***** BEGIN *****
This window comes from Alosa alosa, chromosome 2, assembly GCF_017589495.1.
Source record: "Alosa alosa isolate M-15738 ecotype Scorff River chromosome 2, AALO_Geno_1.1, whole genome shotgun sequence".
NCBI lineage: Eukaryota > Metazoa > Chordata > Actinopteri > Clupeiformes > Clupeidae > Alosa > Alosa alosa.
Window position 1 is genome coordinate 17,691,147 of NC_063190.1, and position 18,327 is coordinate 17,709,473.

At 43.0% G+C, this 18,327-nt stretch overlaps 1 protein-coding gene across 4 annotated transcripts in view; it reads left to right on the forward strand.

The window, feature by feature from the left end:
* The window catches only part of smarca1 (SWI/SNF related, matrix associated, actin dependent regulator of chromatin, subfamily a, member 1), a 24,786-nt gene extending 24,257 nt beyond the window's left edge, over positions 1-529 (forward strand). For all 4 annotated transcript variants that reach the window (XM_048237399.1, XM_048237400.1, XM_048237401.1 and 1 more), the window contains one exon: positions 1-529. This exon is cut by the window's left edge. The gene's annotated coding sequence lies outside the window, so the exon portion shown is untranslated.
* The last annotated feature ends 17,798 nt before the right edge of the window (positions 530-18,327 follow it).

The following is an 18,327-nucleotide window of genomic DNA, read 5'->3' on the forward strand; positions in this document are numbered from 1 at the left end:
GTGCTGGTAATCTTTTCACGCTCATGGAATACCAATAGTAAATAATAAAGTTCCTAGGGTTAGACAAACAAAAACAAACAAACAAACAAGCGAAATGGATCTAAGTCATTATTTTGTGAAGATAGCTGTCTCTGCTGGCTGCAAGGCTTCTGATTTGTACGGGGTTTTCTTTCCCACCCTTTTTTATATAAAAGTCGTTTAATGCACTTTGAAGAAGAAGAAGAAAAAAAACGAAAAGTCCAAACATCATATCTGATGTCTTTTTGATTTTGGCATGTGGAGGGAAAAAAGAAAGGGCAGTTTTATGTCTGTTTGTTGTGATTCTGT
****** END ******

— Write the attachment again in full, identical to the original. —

This window comes from Alosa alosa, chromosome 2, assembly GCF_017589495.1.
Source record: "Alosa alosa isolate M-15738 ecotype Scorff River chromosome 2, AALO_Geno_1.1, whole genome shotgun sequence".
NCBI lineage: Eukaryota > Metazoa > Chordata > Actinopteri > Clupeiformes > Clupeidae > Alosa > Alosa alosa.
Window position 1 is genome coordinate 17,691,147 of NC_063190.1, and position 18,327 is coordinate 17,709,473.

At 43.0% G+C, this 18,327-nt stretch overlaps 1 protein-coding gene across 4 annotated transcripts in view; it reads left to right on the forward strand.

The window, feature by feature from the left end:
* The window catches only part of smarca1 (SWI/SNF related, matrix associated, actin dependent regulator of chromatin, subfamily a, member 1), a 24,786-nt gene extending 24,257 nt beyond the window's left edge, over positions 1-529 (forward strand). For all 4 annotated transcript variants that reach the window (XM_048237399.1, XM_048237400.1, XM_048237401.1 and 1 more), the window contains one exon: positions 1-529. This exon is cut by the window's left edge. The gene's annotated coding sequence lies outside the window, so the exon portion shown is untranslated.
* The last annotated feature ends 17,798 nt before the right edge of the window (positions 530-18,327 follow it).

The following is an 18,327-nucleotide window of genomic DNA, read 5'->3' on the forward strand; positions in this document are numbered from 1 at the left end:
GTGCTGGTAATCTTTTCACGCTCATGGAATACCAATAGTAAATAATAAAGTTCCTAGGGTTAGACAAACAAAAACAAACAAACAAACAAGCGAAATGGATCTAAGTCATTATTTTGTGAAGATAGCTGTCTCTGCTGGCTGCAAGGCTTCTGATTTGTACGGGGTTTTCTTTCCCACCCTTTTTTATATAAAAGTCGTTTAATGCACTTTGAAGAAGAAGAAGAAAAAAAACGAAAAGTCCAAACATCATATCTGATGTCTTTTTGATTTTGGCATGTGGAGGGAAAAAAGAAAGGGCAGTTTTATGTCTGTTTGTTGTGATTCTGT